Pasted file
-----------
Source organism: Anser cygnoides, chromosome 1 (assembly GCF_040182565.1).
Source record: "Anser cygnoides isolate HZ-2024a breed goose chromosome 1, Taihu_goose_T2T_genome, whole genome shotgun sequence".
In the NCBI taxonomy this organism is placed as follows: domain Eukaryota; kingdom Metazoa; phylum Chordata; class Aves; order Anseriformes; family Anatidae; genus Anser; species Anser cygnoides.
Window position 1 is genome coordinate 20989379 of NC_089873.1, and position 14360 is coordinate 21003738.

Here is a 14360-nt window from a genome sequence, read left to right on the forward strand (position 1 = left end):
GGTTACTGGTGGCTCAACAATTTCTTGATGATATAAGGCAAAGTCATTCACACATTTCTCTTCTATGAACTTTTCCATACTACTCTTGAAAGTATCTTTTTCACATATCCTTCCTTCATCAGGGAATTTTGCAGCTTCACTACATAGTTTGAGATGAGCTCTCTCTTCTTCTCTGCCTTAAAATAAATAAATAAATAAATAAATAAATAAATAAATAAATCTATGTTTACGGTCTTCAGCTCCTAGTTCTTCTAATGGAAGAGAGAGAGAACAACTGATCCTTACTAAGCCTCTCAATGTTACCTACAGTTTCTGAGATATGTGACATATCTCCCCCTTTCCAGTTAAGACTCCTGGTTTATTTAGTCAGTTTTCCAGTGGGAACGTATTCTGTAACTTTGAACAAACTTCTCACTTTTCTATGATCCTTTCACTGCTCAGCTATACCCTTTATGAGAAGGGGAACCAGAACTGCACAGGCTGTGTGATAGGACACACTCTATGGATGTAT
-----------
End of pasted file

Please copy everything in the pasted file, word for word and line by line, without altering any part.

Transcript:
Source organism: Anser cygnoides, chromosome 1 (assembly GCF_040182565.1).
Source record: "Anser cygnoides isolate HZ-2024a breed goose chromosome 1, Taihu_goose_T2T_genome, whole genome shotgun sequence".
In the NCBI taxonomy this organism is placed as follows: domain Eukaryota; kingdom Metazoa; phylum Chordata; class Aves; order Anseriformes; family Anatidae; genus Anser; species Anser cygnoides.
Window position 1 is genome coordinate 20989379 of NC_089873.1, and position 14360 is coordinate 21003738.

Here is a 14360-nt window from a genome sequence, read left to right on the forward strand (position 1 = left end):
GGTTACTGGTGGCTCAACAATTTCTTGATGATATAAGGCAAAGTCATTCACACATTTCTCTTCTATGAACTTTTCCATACTACTCTTGAAAGTATCTTTTTCACATATCCTTCCTTCATCAGGGAATTTTGCAGCTTCACTACATAGTTTGAGATGAGCTCTCTCTTCTTCTCTGCCTTAAAATAAATAAATAAATAAATAAATAAATAAATAAATAAATCTATGTTTACGGTCTTCAGCTCCTAGTTCTTCTAATGGAAGAGAGAGAGAACAACTGATCCTTACTAAGCCTCTCAATGTTACCTACAGTTTCTGAGATATGTGACATATCTCCCCCTTTCCAGTTAAGACTCCTGGTTTATTTAGTCAGTTTTCCAGTGGGAACGTATTCTGTAACTTTGAACAAACTTCTCACTTTTCTATGATCCTTTCACTGCTCAGCTATACCCTTTATGAGAAGGGGAACCAGAACTGCACAGGCTGTGTGATAGGACACACTCTATGGATGTAT